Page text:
Here are week’s top nonprofit stories:
* Social entrepreneurship, which combines market know-how with social conscience, is on the rise in the U.S. and making its way into college curriculums as old treatments for social problems, like compassion and band-aids approaches, are being replaced by big thinking, solution-minded pragmatism, The New York Times reported Dec. 20.
* In less than 30 years, Washington University in St. Louis went from obscurity to a top-20 university, thanks in large part to aggressive fundraising that recently doubled the school’s goals in two campaigns and has built a $3.5 billion endowment, the 11th-largest for a university in the U.S., The New York Times reported Dec. 22. The school uses some of its money to actively recruit top students with the lure of large, merit-based scholarships.
* The National Rifle Association has a $100 million deficit because of costly legal and legislative battles and an expensive push in the past decade to win congressional seats and the presidency for Republicans, The New York Times reported Dec. 21.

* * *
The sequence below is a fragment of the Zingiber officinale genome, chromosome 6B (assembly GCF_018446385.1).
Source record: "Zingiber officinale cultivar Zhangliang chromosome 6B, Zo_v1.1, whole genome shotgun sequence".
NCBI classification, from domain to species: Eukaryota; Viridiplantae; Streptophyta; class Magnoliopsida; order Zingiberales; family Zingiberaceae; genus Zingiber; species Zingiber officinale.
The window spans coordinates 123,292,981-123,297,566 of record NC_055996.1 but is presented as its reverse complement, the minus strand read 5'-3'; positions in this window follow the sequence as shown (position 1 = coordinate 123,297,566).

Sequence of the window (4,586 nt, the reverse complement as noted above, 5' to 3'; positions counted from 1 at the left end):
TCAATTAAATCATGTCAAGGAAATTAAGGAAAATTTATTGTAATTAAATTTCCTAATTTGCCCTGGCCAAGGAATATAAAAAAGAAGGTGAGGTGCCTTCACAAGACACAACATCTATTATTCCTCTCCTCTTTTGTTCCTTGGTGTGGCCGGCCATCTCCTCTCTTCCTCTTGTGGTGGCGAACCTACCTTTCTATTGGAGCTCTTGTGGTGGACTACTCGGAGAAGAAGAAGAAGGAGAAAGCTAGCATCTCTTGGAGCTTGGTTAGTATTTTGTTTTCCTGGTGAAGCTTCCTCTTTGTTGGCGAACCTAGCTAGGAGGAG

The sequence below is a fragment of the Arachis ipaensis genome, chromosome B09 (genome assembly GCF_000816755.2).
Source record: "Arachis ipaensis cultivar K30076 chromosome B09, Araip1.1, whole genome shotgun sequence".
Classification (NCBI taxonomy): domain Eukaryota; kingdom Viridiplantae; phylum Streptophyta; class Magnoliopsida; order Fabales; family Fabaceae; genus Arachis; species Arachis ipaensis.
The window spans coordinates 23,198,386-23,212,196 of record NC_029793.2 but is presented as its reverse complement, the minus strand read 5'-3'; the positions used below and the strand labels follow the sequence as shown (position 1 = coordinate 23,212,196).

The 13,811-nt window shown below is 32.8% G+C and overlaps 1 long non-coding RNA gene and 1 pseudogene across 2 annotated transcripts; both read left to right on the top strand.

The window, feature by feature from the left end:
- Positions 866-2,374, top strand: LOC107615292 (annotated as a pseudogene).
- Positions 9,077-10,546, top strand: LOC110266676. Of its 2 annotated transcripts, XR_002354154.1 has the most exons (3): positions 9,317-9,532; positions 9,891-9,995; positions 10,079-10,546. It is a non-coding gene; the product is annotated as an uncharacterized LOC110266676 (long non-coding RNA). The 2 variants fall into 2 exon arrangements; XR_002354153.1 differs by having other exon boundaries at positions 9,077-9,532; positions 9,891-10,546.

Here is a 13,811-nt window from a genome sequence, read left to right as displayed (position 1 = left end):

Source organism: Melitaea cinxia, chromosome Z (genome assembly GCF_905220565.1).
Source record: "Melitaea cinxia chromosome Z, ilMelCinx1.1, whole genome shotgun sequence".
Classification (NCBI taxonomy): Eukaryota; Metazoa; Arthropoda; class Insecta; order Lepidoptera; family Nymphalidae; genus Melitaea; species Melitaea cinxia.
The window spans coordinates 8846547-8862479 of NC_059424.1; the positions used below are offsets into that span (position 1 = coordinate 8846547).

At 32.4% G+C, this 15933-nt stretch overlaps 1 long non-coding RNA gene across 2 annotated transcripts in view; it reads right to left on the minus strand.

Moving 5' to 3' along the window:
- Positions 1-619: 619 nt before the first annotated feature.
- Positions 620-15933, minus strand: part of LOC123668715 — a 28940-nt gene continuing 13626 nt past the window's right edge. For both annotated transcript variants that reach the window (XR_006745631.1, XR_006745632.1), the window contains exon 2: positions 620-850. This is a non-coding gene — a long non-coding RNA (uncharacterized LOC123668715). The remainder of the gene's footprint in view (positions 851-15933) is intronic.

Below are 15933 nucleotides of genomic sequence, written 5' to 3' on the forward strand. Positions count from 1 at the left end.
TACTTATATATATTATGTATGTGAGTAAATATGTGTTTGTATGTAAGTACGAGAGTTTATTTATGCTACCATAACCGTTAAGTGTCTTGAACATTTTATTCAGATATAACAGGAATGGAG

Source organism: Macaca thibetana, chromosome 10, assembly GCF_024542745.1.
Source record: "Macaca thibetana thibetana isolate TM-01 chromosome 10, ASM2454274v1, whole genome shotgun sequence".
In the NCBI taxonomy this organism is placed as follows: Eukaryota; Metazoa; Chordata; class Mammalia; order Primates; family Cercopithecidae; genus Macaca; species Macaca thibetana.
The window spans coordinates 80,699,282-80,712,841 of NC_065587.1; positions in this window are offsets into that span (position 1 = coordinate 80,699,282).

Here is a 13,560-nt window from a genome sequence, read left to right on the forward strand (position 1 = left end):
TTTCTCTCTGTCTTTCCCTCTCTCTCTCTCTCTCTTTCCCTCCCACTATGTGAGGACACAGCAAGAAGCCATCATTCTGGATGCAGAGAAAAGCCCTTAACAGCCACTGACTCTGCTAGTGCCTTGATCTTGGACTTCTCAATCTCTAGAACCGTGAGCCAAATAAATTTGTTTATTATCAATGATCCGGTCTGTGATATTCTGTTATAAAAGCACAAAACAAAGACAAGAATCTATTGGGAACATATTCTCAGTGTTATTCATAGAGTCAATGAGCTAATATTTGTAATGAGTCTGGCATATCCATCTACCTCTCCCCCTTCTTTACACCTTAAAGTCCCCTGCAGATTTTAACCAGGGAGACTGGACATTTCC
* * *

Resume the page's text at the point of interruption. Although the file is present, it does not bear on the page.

* The chief of the charities division of the Massachusetts Attorney General’s Office says he will review the salary and benefits paid to trustees of two of the state’s biggest charitable foundations, the Boston Globe reported Jan. 23. While Amelia Peabody wanted trustee compensation at the two foundations to be “reasonable”, the Globe reported Dec. 21, millions of their dollars have gone to trustees in the 19 years since her death. The Peabody Trust pays trustees based on a fixed percentage of it assets, a practice that nonprofit experts say can lead to excessive pay.
* A new Scottish tax rule says nonprofits cannot treat admission fees to its facilities as donations because it gives an unfair advantage to nonprofits that own visitor attractions, the Edinburgh Evening News reported Dec. 20.
— Compiled by Jennifer Whytock